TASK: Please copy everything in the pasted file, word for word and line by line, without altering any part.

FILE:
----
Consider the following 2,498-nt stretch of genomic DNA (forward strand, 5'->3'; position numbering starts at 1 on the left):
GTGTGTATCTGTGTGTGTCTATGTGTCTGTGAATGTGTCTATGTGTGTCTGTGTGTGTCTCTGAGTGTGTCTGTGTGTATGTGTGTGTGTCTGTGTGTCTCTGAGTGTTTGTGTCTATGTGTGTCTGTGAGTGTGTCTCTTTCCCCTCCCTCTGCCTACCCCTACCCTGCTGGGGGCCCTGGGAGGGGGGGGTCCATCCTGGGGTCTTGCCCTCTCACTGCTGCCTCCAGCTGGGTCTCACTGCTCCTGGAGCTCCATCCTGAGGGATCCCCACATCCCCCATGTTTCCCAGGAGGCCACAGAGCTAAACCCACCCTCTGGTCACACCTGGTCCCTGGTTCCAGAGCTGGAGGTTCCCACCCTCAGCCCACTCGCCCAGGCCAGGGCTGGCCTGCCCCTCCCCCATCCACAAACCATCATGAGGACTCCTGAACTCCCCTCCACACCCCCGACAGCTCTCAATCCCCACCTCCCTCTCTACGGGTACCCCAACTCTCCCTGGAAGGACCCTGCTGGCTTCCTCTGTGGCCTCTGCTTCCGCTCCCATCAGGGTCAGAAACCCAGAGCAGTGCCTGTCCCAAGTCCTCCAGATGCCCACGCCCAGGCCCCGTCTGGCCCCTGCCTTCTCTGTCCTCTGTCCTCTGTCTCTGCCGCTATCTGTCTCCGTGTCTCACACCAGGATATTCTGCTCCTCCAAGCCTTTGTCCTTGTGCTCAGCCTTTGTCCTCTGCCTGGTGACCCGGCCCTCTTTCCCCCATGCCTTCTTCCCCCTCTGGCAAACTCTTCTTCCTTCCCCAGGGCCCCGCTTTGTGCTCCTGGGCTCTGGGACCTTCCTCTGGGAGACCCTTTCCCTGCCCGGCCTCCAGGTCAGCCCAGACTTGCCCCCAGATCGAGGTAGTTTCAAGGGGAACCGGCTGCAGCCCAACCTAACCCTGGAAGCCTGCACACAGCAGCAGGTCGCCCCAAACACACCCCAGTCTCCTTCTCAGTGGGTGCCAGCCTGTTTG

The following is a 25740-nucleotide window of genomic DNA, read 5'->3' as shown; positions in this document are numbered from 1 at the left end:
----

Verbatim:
Consider the following 2,498-nt stretch of genomic DNA (forward strand, 5'->3'; position numbering starts at 1 on the left):
GTGTGTATCTGTGTGTGTCTATGTGTCTGTGAATGTGTCTATGTGTGTCTGTGTGTGTCTCTGAGTGTGTCTGTGTGTATGTGTGTGTGTCTGTGTGTCTCTGAGTGTTTGTGTCTATGTGTGTCTGTGAGTGTGTCTCTTTCCCCTCCCTCTGCCTACCCCTACCCTGCTGGGGGCCCTGGGAGGGGGGGGTCCATCCTGGGGTCTTGCCCTCTCACTGCTGCCTCCAGCTGGGTCTCACTGCTCCTGGAGCTCCATCCTGAGGGATCCCCACATCCCCCATGTTTCCCAGGAGGCCACAGAGCTAAACCCACCCTCTGGTCACACCTGGTCCCTGGTTCCAGAGCTGGAGGTTCCCACCCTCAGCCCACTCGCCCAGGCCAGGGCTGGCCTGCCCCTCCCCCATCCACAAACCATCATGAGGACTCCTGAACTCCCCTCCACACCCCCGACAGCTCTCAATCCCCACCTCCCTCTCTACGGGTACCCCAACTCTCCCTGGAAGGACCCTGCTGGCTTCCTCTGTGGCCTCTGCTTCCGCTCCCATCAGGGTCAGAAACCCAGAGCAGTGCCTGTCCCAAGTCCTCCAGATGCCCACGCCCAGGCCCCGTCTGGCCCCTGCCTTCTCTGTCCTCTGTCCTCTGTCTCTGCCGCTATCTGTCTCCGTGTCTCACACCAGGATATTCTGCTCCTCCAAGCCTTTGTCCTTGTGCTCAGCCTTTGTCCTCTGCCTGGTGACCCGGCCCTCTTTCCCCCATGCCTTCTTCCCCCTCTGGCAAACTCTTCTTCCTTCCCCAGGGCCCCGCTTTGTGCTCCTGGGCTCTGGGACCTTCCTCTGGGAGACCCTTTCCCTGCCCGGCCTCCAGGTCAGCCCAGACTTGCCCCCAGATCGAGGTAGTTTCAAGGGGAACCGGCTGCAGCCCAACCTAACCCTGGAAGCCTGCACACAGCAGCAGGTCGCCCCAAACACACCCCAGTCTCCTTCTCAGTGGGTGCCAGCCTGTTTG

The following is a 25740-nucleotide window of genomic DNA, read 5'->3' as shown; positions in this document are numbered from 1 at the left end: